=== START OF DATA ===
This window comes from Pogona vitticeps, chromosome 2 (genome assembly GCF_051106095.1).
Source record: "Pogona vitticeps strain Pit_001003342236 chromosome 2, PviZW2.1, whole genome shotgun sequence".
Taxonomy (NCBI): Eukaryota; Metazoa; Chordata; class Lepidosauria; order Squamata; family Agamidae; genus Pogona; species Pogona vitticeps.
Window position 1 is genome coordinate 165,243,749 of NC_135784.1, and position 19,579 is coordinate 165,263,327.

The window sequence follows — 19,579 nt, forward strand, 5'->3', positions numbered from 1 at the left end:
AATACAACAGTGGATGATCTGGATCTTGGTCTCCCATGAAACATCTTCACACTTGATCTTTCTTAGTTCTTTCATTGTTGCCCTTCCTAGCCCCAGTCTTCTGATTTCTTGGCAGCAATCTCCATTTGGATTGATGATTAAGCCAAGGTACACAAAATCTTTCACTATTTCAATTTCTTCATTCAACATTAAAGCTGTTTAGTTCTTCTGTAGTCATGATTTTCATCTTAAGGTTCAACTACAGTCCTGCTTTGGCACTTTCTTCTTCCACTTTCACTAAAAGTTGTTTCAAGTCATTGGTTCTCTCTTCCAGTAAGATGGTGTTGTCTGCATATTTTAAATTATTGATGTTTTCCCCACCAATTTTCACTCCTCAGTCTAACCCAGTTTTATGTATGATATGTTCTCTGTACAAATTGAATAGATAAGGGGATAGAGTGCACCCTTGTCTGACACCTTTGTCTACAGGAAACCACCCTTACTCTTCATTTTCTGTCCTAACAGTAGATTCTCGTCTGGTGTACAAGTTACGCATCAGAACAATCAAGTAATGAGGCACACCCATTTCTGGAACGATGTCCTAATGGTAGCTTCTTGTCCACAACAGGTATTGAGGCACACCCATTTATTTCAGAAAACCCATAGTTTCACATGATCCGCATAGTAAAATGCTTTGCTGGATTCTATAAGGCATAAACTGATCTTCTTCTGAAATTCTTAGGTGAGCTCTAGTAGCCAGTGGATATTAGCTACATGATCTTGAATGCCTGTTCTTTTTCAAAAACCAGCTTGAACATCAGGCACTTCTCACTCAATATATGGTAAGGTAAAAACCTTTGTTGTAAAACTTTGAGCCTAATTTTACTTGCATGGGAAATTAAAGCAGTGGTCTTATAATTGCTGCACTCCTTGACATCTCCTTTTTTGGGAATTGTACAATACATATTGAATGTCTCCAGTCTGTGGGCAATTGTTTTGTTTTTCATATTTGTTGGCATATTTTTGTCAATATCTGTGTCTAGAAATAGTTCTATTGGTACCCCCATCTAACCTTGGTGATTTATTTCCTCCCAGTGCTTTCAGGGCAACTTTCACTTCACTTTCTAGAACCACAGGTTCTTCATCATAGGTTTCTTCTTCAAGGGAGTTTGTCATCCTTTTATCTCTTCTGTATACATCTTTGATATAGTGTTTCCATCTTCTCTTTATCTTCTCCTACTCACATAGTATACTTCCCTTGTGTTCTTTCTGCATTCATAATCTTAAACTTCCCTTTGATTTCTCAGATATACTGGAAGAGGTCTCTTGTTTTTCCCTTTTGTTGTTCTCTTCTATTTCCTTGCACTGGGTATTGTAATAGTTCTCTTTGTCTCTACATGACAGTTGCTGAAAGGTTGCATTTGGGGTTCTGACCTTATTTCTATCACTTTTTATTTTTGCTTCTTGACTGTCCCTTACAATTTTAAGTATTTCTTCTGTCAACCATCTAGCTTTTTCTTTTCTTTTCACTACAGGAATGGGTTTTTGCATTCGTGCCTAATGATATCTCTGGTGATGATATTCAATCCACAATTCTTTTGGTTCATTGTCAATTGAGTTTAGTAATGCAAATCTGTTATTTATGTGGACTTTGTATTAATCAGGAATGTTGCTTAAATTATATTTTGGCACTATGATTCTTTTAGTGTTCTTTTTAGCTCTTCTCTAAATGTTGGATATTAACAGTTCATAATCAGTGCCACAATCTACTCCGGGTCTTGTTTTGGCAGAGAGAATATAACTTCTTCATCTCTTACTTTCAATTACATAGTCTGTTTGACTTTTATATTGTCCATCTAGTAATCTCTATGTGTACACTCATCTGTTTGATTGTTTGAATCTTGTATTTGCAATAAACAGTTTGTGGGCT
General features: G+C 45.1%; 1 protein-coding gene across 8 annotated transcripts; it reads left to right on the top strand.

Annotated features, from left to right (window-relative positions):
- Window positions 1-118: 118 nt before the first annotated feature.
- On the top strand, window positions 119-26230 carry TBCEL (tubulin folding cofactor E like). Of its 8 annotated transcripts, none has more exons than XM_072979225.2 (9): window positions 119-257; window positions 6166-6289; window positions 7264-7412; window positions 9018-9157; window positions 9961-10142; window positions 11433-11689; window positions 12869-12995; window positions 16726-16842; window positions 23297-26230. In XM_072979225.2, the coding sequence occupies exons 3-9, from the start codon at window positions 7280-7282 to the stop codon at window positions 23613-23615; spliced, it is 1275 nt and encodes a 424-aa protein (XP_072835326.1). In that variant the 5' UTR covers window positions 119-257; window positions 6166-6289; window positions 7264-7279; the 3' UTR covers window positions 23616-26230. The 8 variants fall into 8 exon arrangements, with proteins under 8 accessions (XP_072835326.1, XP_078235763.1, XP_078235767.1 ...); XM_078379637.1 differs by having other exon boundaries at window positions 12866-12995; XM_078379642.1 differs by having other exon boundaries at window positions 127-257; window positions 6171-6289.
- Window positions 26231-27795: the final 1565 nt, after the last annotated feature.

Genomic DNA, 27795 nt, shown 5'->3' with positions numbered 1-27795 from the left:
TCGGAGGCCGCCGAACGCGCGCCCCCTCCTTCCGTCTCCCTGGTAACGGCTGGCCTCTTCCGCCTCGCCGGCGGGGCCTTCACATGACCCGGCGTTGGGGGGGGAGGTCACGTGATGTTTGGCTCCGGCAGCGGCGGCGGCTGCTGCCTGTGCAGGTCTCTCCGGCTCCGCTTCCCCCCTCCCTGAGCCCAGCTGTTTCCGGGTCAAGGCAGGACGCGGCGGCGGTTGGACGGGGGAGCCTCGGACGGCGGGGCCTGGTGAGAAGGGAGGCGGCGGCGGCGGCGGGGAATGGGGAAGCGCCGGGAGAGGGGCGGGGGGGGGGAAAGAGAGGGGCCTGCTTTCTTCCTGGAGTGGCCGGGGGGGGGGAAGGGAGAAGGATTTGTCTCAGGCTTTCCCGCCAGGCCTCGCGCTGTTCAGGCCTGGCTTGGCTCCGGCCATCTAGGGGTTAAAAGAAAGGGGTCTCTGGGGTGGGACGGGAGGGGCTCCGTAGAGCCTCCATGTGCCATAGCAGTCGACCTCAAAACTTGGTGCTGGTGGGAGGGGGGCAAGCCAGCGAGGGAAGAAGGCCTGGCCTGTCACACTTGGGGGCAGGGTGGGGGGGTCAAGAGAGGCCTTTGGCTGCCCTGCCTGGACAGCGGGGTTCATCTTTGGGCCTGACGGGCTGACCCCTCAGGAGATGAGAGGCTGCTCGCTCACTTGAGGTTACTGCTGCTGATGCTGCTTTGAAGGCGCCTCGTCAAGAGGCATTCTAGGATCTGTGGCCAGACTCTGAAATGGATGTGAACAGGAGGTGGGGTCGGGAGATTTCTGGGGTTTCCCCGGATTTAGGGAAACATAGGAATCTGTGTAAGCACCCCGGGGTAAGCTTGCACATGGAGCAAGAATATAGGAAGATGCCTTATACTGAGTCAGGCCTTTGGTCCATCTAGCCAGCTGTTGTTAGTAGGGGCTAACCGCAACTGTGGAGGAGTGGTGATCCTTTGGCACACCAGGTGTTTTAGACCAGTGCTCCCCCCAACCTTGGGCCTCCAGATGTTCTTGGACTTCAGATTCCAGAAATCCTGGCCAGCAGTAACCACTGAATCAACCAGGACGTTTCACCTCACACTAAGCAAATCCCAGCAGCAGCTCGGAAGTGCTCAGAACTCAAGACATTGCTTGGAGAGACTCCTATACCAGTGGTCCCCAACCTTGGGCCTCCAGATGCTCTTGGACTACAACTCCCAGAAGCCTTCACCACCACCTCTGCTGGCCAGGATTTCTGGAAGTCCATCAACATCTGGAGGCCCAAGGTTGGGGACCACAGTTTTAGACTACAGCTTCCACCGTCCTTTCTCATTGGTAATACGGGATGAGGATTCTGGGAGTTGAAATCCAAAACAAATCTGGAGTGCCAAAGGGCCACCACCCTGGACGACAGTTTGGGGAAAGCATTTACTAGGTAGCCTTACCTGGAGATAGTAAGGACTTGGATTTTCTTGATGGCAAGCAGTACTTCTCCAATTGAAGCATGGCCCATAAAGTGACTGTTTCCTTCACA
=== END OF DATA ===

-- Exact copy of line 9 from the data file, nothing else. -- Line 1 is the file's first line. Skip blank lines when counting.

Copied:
- Window positions 1-118: 118 nt before the first annotated feature.